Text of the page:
In 2022, NASA's Double Asteroid Redirection Test (DART) spacecraft made history by achieving something we had only seen in movies. It altered the course of an asteroid that could potentially pose a direct threat to Earth. And while it all seemed like a success after DART hit Dimorphos at 14,000 miles per hour on September 26, 2022, it looks like there may be a new, slightly unnerving development, which was discovered by a group of high school students and their teacher in California.
Dimorphos, which orbits another asteroid called Didymos, is about 525 feet in diameter. Upon the impact, DART shortened Dimorphos’ orbital period by 33 minutes—or so it was thought. Upon further observation, the students from Thacher School found out that the asteroid’s orbital period was actually 34 minutes shorter than it was before the impact and has continued to decrease by a few seconds, according to New Scientist.
“That was inconsistent at an uncomfortable level,” Jonathan Swift, a math and science teacher that was a key part in the research, said in an interview. “We tried our best to find the crack in what we had done, but we couldn’t find anything.” The team shared their findings at a meeting of the American Astronomical Society in June and posted a preprint of their paper last month.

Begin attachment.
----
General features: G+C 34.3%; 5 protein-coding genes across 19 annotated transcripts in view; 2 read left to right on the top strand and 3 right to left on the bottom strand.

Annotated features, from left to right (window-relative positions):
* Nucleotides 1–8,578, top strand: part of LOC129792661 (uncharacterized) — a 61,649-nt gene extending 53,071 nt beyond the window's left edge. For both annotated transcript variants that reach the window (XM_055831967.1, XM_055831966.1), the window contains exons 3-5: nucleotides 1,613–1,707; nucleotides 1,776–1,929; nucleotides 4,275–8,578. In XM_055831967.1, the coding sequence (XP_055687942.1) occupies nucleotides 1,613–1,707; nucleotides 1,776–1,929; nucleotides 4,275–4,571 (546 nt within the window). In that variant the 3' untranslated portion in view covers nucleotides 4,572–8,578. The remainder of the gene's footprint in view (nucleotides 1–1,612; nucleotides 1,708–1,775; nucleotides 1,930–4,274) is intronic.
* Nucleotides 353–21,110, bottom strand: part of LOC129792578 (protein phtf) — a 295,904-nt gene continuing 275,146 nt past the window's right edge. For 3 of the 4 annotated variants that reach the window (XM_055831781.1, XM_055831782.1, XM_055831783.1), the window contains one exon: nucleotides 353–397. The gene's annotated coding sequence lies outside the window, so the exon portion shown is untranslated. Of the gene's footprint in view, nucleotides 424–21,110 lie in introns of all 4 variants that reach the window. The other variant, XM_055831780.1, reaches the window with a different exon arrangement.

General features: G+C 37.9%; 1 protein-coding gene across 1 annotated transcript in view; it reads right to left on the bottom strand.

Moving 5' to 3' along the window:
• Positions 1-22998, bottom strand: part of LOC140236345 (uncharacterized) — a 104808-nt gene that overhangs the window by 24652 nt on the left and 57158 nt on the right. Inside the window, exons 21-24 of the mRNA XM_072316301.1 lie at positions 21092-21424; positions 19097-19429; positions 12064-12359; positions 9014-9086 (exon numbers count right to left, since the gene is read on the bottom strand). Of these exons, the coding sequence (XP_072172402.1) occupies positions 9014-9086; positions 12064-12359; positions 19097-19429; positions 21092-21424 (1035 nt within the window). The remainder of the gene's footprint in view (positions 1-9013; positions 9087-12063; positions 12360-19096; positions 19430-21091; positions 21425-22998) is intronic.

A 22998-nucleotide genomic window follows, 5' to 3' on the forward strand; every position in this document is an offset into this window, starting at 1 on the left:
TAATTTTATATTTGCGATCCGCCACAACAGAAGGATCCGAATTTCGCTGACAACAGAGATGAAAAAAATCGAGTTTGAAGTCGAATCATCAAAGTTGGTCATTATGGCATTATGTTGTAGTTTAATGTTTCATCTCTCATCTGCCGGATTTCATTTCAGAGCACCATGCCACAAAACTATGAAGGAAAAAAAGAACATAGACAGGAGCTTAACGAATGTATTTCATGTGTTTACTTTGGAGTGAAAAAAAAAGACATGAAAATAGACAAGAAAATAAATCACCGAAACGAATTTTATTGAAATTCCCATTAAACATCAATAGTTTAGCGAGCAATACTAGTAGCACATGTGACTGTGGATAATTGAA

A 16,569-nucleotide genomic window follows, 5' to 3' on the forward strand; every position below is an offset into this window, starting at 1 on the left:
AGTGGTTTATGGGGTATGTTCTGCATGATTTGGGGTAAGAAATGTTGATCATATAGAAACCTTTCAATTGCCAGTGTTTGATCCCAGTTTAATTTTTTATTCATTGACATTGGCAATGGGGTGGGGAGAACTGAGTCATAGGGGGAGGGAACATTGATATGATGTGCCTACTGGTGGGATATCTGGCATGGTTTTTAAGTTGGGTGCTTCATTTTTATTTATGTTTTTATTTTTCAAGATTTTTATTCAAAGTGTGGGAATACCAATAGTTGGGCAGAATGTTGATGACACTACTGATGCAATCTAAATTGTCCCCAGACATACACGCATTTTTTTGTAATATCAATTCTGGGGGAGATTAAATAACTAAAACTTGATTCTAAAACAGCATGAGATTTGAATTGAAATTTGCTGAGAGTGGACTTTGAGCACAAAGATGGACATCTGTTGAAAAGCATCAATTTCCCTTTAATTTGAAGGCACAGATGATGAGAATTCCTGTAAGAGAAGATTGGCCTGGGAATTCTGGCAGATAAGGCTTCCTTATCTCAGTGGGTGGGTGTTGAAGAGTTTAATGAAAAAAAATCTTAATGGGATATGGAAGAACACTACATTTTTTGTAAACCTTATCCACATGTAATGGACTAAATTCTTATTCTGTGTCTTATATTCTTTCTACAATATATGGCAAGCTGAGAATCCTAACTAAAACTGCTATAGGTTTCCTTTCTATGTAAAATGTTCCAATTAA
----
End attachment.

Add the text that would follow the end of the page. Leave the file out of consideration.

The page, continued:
On top of the newfound unpredictability of the hit asteroid, there have been other unexpected developments, as researchers for the European Space Agency (ESA) observed that it does not have one, but two tails of debris coming off of it. The impact also caused rock fragments to break off from the asteroid, creating a “swarm” of 37 boulders that range in size from 3 feet to 22 feet across around Dimorphos.
But despite this surprising behavior, there's no reason for alarm. Dimorphos sits at 6.8 million miles away and poses no threat to Earth. On the other hand, the findings made there will teach astronomers about this brand new space defense technique for years to come, so this one mission is key to understanding the wild nature of asteroids. Should all go according to plan, astronomers will get more insight about how DART affected Dimorphos by the end of 2026, when ESA's Hera spacecraft makes it to Dimorphos and gets a better picture of what happened after the crash.